Before you think about how to convert and send signals from the machine, you need to select a microcontroller that will receive signals and control the actuators. The easiest option is to take an Arduino-compatible platform, although any ATMega-based controller is suitable.

Arduino can read Serial via USB, and the task was to convert MIDI signals to serial port protocol. There is an open project hairless-midiserial , which allows you to convert MIDI to Serial devices, both for input and output. The convenience of MIDI as a whole is that you can very flexibly control and connect different devices.


Well, then you need to get the tools and start trying various design options.

The first prototype had to be done in order to evaluate possible delays and problems with synchronization.

The signal went to Arduino, where, depending on the height of the notes, it was displayed on different outputs. For tests, I put together a classic MOSFET-based circuit. MOSFET is roughly a transistor that allows you to control high currents; giving a control signal, you can open and close the transistor.


Well, what kind of Arduino project is without flashing LED. I set the LED so that in case of problems I understand where they are, whether the signal from the Arduino goes to the MOSFET input. In general, it looked like this, the cats really liked it.

In general, there were no significant delays and connection problems, but problems of a different plan were clarified. Solenoids are not suitable for extracting sound from our big drum, they lack the force of impact. The 5-volt solenoids themselves. It was decided to look for something more powerful. The next choice is the motors that are used in car locks. They are powerful enough, with good traction, and cheap.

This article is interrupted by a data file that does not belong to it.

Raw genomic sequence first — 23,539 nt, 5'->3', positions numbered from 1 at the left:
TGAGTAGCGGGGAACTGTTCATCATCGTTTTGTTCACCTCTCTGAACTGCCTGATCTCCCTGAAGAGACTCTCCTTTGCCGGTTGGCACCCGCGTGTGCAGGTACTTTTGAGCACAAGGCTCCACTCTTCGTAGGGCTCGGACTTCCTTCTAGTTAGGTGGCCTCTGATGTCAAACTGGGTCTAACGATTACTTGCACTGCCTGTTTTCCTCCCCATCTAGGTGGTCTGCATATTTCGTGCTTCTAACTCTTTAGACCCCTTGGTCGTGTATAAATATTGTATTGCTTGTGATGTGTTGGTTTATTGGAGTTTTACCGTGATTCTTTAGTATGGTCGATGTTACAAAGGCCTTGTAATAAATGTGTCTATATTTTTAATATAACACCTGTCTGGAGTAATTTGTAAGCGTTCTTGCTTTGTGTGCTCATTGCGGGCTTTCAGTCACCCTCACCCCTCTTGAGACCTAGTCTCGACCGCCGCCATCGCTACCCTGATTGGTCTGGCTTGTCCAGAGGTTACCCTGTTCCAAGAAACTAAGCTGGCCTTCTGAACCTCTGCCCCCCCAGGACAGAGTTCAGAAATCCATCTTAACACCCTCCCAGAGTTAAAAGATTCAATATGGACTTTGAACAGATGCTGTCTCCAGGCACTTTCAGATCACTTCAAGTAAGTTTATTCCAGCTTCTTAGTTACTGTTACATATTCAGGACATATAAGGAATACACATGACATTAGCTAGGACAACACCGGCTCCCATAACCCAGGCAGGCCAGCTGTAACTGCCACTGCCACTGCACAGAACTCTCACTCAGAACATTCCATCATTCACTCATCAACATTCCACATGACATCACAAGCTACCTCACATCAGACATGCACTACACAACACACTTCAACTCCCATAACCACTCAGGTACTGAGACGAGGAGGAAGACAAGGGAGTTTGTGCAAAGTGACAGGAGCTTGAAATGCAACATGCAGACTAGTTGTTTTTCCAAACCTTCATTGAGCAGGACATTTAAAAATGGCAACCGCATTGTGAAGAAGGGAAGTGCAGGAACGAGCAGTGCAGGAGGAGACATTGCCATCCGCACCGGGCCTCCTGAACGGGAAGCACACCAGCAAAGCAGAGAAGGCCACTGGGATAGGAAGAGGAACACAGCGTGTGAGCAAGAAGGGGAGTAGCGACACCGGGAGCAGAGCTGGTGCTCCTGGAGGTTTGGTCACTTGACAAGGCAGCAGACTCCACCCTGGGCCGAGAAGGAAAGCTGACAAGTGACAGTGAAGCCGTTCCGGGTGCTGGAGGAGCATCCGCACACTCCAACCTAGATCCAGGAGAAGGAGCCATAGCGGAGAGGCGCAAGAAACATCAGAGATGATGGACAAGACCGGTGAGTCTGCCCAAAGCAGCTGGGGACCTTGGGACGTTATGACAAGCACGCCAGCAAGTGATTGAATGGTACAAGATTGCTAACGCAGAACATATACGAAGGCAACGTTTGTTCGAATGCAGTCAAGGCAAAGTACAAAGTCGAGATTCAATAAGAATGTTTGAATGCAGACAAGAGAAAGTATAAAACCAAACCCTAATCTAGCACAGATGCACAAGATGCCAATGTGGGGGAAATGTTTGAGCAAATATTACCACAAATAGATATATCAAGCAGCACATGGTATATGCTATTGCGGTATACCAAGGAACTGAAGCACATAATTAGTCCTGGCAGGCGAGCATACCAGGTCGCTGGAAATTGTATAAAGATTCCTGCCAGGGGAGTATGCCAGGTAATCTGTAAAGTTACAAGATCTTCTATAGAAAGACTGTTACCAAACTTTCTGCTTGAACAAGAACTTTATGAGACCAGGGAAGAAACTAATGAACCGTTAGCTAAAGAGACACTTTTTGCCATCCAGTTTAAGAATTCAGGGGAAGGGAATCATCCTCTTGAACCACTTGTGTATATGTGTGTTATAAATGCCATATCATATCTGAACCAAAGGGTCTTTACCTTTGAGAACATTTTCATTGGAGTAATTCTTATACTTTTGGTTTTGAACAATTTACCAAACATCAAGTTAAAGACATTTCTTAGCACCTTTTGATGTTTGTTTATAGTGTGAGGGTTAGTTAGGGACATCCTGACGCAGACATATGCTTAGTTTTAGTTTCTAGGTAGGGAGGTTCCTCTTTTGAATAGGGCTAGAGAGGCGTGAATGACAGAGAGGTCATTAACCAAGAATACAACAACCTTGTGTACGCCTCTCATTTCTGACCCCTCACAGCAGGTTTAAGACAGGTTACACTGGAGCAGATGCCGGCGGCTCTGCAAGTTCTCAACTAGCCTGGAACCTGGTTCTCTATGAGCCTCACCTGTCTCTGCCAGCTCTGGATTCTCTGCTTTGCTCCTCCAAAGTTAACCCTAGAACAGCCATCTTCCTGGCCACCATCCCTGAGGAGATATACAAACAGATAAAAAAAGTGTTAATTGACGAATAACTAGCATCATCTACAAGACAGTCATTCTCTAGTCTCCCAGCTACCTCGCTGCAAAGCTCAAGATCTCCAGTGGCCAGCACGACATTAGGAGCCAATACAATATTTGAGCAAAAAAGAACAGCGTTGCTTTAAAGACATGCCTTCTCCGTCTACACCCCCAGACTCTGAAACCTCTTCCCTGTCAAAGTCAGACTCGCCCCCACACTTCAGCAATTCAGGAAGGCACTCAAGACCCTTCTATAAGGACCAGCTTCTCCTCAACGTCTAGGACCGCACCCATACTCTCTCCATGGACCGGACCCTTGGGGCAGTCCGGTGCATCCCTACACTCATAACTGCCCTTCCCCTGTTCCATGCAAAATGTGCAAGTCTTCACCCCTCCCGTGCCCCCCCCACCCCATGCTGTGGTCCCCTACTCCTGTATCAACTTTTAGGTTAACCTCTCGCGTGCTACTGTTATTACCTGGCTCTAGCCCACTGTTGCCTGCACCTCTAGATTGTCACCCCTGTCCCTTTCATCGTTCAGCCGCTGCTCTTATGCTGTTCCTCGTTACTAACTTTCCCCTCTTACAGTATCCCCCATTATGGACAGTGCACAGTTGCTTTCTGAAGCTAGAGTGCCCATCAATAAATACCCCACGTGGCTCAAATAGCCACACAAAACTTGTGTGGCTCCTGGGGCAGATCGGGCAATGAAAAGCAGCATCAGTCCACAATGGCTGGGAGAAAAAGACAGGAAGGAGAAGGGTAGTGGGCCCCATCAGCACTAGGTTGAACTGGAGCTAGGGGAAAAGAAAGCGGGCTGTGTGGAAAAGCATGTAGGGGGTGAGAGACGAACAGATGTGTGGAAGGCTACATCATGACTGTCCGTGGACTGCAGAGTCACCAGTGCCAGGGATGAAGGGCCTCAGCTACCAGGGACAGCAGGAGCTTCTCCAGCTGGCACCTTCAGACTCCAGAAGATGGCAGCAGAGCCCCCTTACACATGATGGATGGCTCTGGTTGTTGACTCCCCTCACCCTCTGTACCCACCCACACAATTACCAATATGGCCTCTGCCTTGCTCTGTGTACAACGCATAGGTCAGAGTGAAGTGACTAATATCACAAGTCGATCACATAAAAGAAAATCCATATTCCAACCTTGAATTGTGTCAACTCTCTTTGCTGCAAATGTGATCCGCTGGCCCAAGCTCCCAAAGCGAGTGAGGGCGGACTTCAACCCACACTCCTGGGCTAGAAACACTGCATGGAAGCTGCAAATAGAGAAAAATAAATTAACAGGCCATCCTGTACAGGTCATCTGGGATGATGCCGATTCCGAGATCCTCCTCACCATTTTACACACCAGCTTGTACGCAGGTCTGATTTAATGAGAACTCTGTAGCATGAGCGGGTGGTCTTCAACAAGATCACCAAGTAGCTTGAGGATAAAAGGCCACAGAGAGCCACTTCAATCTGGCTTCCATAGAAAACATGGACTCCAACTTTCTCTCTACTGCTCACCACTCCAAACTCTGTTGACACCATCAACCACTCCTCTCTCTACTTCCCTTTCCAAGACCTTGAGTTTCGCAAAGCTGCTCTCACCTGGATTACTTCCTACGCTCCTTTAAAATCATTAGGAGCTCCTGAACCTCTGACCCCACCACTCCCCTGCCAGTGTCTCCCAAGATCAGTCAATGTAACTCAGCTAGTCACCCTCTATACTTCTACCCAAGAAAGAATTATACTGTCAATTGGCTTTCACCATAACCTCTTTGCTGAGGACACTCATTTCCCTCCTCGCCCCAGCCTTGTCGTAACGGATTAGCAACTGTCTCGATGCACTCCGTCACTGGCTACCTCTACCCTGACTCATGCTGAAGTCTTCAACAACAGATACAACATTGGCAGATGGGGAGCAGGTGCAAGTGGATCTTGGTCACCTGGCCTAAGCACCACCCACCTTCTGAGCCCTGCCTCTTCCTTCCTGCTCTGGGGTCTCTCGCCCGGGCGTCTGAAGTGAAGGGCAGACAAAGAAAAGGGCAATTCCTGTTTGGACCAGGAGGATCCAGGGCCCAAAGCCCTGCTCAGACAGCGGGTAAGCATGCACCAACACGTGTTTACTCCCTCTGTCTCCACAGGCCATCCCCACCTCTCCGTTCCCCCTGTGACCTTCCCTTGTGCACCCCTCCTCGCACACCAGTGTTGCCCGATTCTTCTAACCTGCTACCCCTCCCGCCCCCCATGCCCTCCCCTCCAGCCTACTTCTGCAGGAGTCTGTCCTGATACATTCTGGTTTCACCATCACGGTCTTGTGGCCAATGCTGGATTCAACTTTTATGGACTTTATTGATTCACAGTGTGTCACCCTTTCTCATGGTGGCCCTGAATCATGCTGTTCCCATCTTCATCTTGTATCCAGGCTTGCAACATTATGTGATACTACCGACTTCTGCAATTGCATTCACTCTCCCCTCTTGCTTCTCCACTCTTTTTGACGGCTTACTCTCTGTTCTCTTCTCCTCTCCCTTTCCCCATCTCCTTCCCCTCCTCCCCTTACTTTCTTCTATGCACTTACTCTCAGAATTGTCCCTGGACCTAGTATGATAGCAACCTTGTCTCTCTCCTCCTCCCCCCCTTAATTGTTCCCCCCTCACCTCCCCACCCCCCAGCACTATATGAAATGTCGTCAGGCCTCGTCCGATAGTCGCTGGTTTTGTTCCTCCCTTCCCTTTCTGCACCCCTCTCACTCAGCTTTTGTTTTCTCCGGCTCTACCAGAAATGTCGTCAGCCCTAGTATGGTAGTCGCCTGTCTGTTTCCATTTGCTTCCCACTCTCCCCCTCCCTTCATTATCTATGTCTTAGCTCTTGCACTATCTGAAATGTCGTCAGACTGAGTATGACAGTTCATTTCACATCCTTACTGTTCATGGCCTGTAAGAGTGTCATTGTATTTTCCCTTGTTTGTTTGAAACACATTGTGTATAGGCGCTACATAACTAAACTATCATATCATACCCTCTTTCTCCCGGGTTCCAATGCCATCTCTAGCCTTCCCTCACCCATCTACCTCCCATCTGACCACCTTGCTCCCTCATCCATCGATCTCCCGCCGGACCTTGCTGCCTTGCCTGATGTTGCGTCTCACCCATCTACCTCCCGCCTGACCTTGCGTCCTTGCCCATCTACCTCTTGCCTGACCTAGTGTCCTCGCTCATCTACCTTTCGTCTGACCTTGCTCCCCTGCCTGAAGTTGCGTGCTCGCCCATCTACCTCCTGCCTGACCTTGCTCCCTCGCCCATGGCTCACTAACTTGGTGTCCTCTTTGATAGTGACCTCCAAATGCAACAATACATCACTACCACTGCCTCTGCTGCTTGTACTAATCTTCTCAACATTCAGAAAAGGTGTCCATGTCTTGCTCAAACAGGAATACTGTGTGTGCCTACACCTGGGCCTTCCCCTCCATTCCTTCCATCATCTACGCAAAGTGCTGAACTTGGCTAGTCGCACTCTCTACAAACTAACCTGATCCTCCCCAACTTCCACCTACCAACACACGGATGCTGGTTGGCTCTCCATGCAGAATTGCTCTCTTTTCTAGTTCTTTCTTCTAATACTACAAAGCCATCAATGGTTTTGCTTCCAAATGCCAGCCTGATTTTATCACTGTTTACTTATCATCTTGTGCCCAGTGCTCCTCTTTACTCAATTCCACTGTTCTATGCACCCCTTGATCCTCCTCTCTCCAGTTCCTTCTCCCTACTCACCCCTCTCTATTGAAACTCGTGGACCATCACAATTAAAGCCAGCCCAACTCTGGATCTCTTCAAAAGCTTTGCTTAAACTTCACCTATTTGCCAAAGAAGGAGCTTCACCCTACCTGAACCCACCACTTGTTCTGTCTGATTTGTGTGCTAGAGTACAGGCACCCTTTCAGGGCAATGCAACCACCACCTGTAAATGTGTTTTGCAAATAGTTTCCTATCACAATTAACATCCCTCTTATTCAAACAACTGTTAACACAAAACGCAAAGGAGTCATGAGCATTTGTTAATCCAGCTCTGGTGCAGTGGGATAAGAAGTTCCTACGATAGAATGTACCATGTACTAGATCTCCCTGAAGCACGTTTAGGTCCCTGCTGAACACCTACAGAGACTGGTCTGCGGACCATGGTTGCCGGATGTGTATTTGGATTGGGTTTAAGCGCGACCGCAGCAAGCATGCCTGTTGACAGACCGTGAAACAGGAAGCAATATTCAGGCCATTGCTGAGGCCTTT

But there is one point. The motor for the car door has not only a forward stroke, but also a reverse stroke. To beat them, you need to perform very fast forward-pause-backward movements, but for forward-backward movement you cannot do just one MOSFET, since you need to change the current direction for the motor ( H-Bridge ) so that it moves in both directions, so I bought motor shield for Arduino compatible with Adafruit. This type, only on one chip.


Here is the version already with a motor bridge and a motor from a car door.

And now about general mechanics

Flashing LEDs on Arduino is one thing, but we had to build a system that would play the hour of the concert. And here are the difficulties.

  1. Rigidity of a design. The motors are powerful enough, and the mounts to which they must be mounted must withstand vibration for an hour.


    We tried 3 or 4 design options until we found an acceptable one. The hitch with the stick should not be rigid, since the stick should have an elastic rebound from the drum, and a rigid hitch will greatly degrade the sound. We used building screeds.